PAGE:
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Can Governments Make a Twitter Trending Topic Disappear?

08.17.2011 · Posted in Reklamcılık

Can a government magic away a trending topic? They may think so. Let’s see how?

Photo Credits: Skirball Cultural Center

Houdini & The Elephant Credits: Skirball Cultural Center

This morning  Turkish people woke-up, yet to another bitter terror event: an evil attack by PKK killed 7 soldiers and left many wounded. This is the last in a series of such attacks in the last few months. Turkish public suffers a great deal from such attacks for the last 30 years. Last year Turkish Government attempted a rather undefined Kurdish or democratic initiative, yet apparently seems to have failed to solve the issue. A few days ago, Turkish Prime Minister Recep Tayyip Erdoğan threatened PKK with the words “tougher measures to come after Ramadan”. This “after Ramadan” timing, especially after this morning’s attack drew an instant reaction from a public that long lost its patience. #Ramazandansonra (#AfterRamadan) has quickly become trending topic #1 among Turkish Twitter users.

An hour later or so, the #Ramazandansonra trending topic disappeared all of a sudden. Leaving behind much less frequent and hot trends from a few days ago. This happened a few other times with some other opposing, criticizing topics. And off course this happened during the #Wikileaks days. At the time Twitter was accused of removing #Wikileaks from the trending topics list. Twitter denied the accusations and briefly explained the trending topic algorithm.

As I was suspicious from a few recent instances, this week I went into a detailed research on how Twitter’s trending topics algorithm work. Although I didn’t find much, I came accross the information that Twitter automatically removes any “offensive” or maybe even obscene trending topic.

Unfortunately there are no public web sites that count and compare specific tweets or popular hashtags any more. A few months ago we could have done this at least manually with the good old Advanced Search feature. Nowadays the only solution is to use a professional social media monitoring system or write a web app that counts trending topic hashtag mentions using Twitter’s API. I didn’t try any of these yet.

Today when #Ramazandansonra disappeared, I got a DM from a suspicious friend. This triggered my conspiracy loving mind… I went to Gigatweeter and compared two local trending topics against #Ramazandansonra. To my surprise #Ramazandansonra was polluted with numerous porn links, a seemingly coordinated attack. Those porn links are yet invisible to us through the Twitter interface. I could manage to see one of them, to only disappear in the next refresh. Somehow, it seems that third party apps like Gigatweeter can extract these offensive tweets from Twitter’s API before they go through editing.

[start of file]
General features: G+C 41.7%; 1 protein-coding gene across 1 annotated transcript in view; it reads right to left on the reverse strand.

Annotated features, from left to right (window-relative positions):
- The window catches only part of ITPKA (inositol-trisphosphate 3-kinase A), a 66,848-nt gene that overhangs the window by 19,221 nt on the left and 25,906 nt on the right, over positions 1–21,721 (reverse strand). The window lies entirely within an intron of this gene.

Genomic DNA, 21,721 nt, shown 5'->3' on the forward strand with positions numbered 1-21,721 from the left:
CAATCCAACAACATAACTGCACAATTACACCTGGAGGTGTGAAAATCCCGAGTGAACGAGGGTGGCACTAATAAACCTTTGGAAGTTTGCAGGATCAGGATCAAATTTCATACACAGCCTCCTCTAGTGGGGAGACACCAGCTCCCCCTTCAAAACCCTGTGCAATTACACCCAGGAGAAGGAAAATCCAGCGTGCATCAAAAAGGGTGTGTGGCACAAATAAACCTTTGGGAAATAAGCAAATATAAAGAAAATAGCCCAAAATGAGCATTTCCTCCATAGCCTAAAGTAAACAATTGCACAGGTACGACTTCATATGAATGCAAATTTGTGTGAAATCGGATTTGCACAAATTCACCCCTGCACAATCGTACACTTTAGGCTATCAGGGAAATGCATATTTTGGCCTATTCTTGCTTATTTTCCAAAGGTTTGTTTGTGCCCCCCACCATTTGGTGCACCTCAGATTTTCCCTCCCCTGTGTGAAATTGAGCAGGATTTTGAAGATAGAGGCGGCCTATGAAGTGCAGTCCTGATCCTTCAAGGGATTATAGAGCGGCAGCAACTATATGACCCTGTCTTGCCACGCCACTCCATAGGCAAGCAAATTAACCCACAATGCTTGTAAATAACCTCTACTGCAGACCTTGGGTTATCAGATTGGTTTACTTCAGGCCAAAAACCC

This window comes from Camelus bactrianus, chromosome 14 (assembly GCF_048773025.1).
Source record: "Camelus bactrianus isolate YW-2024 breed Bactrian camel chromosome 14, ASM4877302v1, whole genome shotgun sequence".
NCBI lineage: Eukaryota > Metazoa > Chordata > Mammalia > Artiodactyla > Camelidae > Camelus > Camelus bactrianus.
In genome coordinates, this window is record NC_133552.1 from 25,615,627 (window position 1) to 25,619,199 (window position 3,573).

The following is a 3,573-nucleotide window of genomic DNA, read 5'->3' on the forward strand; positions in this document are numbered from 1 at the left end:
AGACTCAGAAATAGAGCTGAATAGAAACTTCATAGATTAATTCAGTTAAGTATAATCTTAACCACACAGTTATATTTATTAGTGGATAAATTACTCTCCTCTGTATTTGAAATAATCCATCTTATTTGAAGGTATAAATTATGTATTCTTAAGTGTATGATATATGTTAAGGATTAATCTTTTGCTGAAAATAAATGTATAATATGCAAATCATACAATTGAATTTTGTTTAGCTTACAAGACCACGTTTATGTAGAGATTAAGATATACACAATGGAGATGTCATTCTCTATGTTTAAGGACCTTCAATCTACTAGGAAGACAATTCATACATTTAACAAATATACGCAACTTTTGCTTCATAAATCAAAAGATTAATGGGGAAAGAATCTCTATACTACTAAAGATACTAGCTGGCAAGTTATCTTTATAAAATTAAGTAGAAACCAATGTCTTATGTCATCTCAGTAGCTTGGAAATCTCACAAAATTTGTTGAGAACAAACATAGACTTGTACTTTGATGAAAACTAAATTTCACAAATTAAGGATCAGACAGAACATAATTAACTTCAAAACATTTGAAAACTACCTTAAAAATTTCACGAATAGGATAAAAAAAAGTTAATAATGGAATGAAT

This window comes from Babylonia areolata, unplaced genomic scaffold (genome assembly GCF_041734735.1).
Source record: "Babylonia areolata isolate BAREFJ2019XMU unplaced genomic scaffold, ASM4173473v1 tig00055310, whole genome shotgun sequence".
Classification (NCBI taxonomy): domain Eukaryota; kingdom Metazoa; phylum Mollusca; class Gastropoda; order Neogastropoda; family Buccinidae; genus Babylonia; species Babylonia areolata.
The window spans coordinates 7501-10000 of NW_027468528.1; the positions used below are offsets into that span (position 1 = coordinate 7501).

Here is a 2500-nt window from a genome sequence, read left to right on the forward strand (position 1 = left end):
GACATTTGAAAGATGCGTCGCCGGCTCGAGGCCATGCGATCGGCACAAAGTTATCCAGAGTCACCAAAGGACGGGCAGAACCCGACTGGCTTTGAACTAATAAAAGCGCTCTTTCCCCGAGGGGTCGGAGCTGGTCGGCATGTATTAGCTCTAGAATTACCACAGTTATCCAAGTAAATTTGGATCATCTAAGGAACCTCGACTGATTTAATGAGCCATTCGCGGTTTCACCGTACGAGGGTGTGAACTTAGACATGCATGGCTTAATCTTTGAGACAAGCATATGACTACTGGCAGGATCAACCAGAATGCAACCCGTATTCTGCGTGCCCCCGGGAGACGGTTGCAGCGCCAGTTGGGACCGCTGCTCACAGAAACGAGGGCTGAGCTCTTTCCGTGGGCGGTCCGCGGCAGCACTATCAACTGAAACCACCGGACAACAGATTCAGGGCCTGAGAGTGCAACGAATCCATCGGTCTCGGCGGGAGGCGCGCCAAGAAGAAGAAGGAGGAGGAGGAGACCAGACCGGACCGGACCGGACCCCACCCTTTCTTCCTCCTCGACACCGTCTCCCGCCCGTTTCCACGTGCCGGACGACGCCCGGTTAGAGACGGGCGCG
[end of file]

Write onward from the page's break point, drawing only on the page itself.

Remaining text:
I now strongly suspect that a coordinated porn link attack mentioning a trending topic hashtag tricks Twitter’s algorithm to perceive the hashtag as “offensive” and ban it from the TT list.

Can a government magic away a trending topic? They may think so. Each trending topic is a colossal elephant to easily step over any “pretending magician”.

Yet if this is true, Twitter should take immediate measures to fix this hole.

Cem Argun.-


UPDATE 1: I just found this Read Write Web article Maybe Twitter Trends Shouldn’t Be Entirely Automated? which validates my theory. It’s a shame Twitter didn’t fix this since then.

UPDATE 2: Hours after I tweeted this issue, and minutes after this blog post #Ramazandansonra is again on top of the Turkish trending topics list!!!

UPDATE 3: Minutes later, the topic is lost again, porn links continue to pollute #Ramazandansonra as seen here:

UPDATE 4: Here comes #Ramazandansonra again at the top:

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3 Responses to “Can Governments Make a Twitter Trending Topic Disappear?”

  1. Obvious Cencorship is Obvious says:

    Shouldn’t take a genius to figure this one out.

  2. What about some automated tweet bots, which include trending topics in their tweets to benefit from the attraction of them? It may not be necessarily the government to suppress the trending topic, but a 3rd party company which would like to benefit from the social media coverage a trending topic creates.

  3. Cem ARGUN says:

    Well I thought of that as well. That’s why I compared that specific hashtag against two other trending hashtags. If you examine the image, there are no porn links in the other two. So yes, these are automated bots. And as we know that Twitter’s algorithm suppresses these offensive tweets from its own interface, there’s no use for a 3rd party trying to benefit from the reach of a trending topic, other than killing that trend from the list. I’ll retry the same experiment when I suspect another controversial topic not making the TT list. Thanks for your contribution.


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